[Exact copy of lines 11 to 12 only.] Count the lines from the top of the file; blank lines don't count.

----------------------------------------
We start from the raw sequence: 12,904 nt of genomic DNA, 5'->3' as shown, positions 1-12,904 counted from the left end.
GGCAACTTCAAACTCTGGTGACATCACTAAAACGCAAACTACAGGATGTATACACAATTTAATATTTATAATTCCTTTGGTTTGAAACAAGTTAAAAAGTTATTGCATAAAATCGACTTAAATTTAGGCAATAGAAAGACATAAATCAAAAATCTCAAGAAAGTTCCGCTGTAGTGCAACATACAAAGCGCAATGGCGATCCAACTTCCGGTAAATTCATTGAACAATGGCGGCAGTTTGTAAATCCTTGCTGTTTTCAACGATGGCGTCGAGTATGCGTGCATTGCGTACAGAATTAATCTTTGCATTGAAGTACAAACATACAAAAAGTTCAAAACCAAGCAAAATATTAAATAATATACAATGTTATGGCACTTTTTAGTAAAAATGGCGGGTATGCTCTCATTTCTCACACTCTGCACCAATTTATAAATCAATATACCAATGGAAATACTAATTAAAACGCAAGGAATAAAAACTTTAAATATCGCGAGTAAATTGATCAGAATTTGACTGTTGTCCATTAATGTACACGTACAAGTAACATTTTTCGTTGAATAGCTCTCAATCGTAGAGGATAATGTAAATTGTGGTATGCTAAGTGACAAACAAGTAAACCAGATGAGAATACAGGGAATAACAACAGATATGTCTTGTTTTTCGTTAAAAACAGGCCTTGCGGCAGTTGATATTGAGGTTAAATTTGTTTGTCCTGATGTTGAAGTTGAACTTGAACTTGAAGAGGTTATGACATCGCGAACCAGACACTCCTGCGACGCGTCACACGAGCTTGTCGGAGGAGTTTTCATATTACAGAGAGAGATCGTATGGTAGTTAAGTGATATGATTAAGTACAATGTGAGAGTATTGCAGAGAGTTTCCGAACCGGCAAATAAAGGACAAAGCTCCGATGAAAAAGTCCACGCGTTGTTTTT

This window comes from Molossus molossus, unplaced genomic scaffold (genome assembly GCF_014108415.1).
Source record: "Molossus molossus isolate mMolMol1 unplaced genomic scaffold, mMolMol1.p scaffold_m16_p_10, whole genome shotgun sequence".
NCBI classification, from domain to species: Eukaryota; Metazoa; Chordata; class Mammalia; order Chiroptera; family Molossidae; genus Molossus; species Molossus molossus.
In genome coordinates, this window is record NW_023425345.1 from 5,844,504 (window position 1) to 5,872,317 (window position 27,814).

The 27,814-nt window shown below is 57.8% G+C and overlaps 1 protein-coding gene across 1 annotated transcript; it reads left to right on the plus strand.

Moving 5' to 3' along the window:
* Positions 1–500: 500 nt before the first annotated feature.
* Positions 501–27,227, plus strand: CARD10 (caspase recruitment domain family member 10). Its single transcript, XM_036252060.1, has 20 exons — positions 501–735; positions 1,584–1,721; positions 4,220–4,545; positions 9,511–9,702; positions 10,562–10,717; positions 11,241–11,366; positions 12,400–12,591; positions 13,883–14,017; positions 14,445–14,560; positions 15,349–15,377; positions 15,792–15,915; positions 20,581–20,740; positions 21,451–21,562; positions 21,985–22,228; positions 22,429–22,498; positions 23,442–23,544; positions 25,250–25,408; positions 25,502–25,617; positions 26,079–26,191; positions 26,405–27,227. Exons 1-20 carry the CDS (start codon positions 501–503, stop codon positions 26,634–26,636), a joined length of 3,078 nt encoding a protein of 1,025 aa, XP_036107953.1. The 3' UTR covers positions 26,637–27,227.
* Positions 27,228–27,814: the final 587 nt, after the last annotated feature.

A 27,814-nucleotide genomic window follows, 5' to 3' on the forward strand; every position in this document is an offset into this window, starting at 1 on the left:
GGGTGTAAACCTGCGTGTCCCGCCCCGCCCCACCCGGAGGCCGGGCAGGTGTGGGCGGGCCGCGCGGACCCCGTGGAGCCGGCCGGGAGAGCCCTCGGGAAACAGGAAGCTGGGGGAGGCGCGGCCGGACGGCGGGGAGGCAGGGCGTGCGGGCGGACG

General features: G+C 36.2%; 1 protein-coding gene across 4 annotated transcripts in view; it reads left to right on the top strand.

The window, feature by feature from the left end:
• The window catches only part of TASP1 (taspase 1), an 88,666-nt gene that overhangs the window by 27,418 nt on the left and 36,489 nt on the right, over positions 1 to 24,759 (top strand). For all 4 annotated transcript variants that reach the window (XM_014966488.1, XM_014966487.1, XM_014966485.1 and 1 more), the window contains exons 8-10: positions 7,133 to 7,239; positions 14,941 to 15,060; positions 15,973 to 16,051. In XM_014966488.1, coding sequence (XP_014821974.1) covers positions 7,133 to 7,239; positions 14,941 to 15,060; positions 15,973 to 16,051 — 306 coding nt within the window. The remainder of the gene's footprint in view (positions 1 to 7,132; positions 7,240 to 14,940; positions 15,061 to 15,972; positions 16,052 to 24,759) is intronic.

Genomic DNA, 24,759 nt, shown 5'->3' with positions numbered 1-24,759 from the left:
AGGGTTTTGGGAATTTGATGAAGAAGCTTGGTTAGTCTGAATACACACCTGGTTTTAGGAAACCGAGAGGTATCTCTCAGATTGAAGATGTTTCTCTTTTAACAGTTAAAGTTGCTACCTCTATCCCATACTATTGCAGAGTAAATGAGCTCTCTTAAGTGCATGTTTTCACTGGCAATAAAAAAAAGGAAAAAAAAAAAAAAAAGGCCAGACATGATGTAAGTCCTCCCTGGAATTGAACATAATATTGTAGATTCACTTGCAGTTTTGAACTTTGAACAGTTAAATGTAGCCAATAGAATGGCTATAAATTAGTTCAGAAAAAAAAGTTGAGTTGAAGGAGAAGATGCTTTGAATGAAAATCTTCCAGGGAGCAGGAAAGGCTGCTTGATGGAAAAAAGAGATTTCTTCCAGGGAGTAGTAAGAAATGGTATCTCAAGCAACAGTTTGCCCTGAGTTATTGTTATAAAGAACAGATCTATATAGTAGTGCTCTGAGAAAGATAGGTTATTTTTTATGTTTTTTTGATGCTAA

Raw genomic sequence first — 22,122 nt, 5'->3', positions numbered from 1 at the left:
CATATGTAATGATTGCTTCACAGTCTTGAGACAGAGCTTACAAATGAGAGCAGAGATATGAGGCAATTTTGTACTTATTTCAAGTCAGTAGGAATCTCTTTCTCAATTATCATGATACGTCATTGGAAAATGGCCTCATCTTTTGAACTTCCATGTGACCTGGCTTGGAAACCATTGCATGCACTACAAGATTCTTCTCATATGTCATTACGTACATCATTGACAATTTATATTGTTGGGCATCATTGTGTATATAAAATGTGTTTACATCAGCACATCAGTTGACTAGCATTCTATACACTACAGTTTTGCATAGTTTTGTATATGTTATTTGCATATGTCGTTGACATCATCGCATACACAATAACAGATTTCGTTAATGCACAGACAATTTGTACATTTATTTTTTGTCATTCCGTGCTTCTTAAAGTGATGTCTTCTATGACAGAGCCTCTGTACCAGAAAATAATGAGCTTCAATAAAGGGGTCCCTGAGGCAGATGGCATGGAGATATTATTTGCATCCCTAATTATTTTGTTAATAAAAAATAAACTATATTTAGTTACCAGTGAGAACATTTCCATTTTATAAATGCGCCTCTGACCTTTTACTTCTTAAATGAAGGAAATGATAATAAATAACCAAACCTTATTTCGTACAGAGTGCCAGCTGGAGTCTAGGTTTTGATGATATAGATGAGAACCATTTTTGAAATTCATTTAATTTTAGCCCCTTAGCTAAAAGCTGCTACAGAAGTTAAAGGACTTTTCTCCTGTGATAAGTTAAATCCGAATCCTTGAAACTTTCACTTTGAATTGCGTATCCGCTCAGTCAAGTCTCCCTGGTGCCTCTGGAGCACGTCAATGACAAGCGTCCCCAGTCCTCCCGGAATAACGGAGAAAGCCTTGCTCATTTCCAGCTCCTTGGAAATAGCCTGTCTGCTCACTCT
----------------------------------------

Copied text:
* Positions 27,228–27,814: the final 587 nt, after the last annotated feature.

A 27,814-nucleotide genomic window follows, 5' to 3' on the forward strand; every position in this document is an offset into this window, starting at 1 on the left: